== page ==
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House tightens rules for testifying on same-sex marriage bill

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    People gather at the state Capitol today for the fourth day of hearings on the same-sex marriage bill.

The state House has tightened screening procedures for testimony on the same-sex marriage bill, Rep. Sylvia Luke said today.

The House has committed to hearing from the 5,184 people who had signed up, but opponents have used the process to delay the marathon hearing.

Luke (D, Punchbowl-Pauoa-Nuu-anu) said the House Judiciary Committee and the House Finance Committee would not allow people to give proxy testimony for those who have signed up to testify but are not present. She said that photo identification would be enforced to ensure people are indeed registered to testify.

“We really want to discourage individuals from telling others that they can come and give other people’s names or talk on behalf of other people, because that’s really going to be wasting that person’s time, and they’re being misled into thinking that’s being allowed here,” Luke told reporters. “That’s not being allowed.”

Luke, the chairwoman of the House Finance Committee, also noted that she has conducted her own committee hearings differently, cutting off testimony once it becomes repetitive.

“The way I run my hearings is, if there’s duplication — if people are saying the same thing — I would automatically cut it off,” she said.

Luke said that at this point in the gay marriage hearing, “90 percent of the information is duplicative, but we made a commitment to hear testimony, because this is a serious issue, and this is important for a lot of people … But if people are trying to get other people — or trying to testify on behalf of other people — then that kind of defeats the whole purpose of having this hearing.”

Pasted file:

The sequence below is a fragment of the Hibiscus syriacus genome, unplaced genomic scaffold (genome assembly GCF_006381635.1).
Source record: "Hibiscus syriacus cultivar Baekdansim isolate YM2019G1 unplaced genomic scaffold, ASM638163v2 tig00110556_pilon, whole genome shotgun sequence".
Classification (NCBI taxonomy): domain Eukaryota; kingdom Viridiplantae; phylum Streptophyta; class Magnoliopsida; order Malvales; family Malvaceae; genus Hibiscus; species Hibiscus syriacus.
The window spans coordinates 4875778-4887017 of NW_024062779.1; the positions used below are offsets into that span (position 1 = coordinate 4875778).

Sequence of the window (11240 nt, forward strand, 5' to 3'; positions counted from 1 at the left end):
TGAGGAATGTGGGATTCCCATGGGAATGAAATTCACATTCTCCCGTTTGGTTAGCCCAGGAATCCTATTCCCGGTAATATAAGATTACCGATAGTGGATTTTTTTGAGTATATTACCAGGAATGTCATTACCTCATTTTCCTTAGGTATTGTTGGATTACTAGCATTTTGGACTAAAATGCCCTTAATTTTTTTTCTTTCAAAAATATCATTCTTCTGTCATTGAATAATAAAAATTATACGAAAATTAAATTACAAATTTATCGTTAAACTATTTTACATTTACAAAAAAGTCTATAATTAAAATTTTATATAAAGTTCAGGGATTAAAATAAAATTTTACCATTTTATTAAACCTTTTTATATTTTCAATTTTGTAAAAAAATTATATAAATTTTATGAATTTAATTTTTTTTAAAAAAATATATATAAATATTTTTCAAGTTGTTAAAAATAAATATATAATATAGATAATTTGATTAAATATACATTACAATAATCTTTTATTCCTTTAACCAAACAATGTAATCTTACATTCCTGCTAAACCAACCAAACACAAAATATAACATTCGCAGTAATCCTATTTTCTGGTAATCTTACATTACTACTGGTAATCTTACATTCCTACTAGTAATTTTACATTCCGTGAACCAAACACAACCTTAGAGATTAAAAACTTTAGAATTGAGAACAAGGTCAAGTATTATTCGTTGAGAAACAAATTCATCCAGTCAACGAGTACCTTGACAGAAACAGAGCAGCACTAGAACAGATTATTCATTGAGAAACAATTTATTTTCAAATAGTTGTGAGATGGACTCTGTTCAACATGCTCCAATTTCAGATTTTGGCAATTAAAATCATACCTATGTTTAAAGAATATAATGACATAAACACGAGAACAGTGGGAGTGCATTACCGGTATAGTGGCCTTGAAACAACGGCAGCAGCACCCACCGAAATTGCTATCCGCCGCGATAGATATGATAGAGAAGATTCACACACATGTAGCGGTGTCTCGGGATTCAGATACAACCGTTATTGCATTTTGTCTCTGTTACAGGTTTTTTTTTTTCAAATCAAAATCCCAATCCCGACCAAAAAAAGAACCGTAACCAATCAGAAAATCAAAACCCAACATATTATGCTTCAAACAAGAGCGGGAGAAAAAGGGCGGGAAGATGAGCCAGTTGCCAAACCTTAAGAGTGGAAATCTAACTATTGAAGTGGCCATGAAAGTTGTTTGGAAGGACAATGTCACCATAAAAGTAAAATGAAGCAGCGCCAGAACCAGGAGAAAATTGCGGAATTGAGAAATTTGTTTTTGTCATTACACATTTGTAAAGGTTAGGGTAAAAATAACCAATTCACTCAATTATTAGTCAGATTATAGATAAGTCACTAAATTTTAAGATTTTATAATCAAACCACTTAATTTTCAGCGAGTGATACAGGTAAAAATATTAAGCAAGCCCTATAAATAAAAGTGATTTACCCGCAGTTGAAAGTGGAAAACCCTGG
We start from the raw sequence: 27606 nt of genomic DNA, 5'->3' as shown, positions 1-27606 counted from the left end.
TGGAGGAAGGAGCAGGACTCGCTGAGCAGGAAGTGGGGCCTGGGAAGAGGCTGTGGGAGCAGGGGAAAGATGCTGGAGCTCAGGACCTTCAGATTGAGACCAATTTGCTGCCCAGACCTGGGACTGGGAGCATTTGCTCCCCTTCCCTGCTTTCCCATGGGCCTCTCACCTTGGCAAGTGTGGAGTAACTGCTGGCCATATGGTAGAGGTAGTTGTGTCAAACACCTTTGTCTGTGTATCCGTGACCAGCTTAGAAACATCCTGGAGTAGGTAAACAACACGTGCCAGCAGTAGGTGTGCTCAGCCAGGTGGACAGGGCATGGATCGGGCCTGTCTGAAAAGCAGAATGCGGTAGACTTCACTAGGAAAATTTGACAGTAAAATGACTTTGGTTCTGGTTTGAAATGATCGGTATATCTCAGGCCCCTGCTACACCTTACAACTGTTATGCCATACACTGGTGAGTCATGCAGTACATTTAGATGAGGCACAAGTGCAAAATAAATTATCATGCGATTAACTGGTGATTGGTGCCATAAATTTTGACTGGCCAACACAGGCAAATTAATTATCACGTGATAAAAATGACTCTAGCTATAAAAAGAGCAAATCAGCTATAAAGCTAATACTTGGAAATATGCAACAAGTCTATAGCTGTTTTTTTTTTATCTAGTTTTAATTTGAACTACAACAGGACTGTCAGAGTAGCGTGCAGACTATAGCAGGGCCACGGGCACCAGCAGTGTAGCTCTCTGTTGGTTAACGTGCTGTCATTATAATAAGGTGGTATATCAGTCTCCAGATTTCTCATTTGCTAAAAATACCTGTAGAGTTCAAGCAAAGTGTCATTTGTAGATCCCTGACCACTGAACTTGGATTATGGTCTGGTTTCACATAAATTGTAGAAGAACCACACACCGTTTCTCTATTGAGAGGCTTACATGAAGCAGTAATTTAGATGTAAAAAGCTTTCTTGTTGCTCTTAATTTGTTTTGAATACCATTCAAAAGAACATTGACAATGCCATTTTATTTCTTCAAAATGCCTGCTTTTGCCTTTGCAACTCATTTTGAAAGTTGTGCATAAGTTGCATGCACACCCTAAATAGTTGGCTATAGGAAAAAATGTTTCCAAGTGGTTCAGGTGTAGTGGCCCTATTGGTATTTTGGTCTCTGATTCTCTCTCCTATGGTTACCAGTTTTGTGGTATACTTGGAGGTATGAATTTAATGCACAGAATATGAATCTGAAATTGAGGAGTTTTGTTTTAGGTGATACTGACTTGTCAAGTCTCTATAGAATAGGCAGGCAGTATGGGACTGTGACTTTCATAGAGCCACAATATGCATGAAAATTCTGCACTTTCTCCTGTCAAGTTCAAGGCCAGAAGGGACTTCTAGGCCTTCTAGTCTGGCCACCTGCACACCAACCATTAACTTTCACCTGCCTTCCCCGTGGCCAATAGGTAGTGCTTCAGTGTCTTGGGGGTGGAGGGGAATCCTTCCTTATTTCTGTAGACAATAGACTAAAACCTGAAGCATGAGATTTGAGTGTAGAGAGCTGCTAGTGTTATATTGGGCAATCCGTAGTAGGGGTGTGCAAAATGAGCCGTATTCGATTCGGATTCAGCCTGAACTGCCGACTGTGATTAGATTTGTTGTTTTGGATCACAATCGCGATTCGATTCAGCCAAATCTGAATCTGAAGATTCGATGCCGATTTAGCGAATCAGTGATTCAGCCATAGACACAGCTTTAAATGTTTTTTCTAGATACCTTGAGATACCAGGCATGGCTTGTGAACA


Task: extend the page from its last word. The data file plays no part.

Later today, state Rep. Marcus Oshiro sent a memo to Luke and Rep. Karl Rhoads, chairman of the House Judiciary Committee, challenging them to cite the rule that allows them to ask people for valid identification before they testify or restrict testimony by proxy.

“I have grave concerns that these reports, if found accurate, taints the fairness of these proceedings and taints the validity of any committee action resulting from them,” Oshiro wrote.

House Majority Leader Scott Saiki said the committees have discretion over how to accept public testimony and conduct hearings.

Testimony in the House entered its fourth day today.

The measure passed easily in the Senate last week but is expected to be amended and see a closer vote in the House, which has seven Republicans and some Democrats who do not support gay marriage. An amended bill would have to be approved by the Senate.


The Associated Press contributed to this report.

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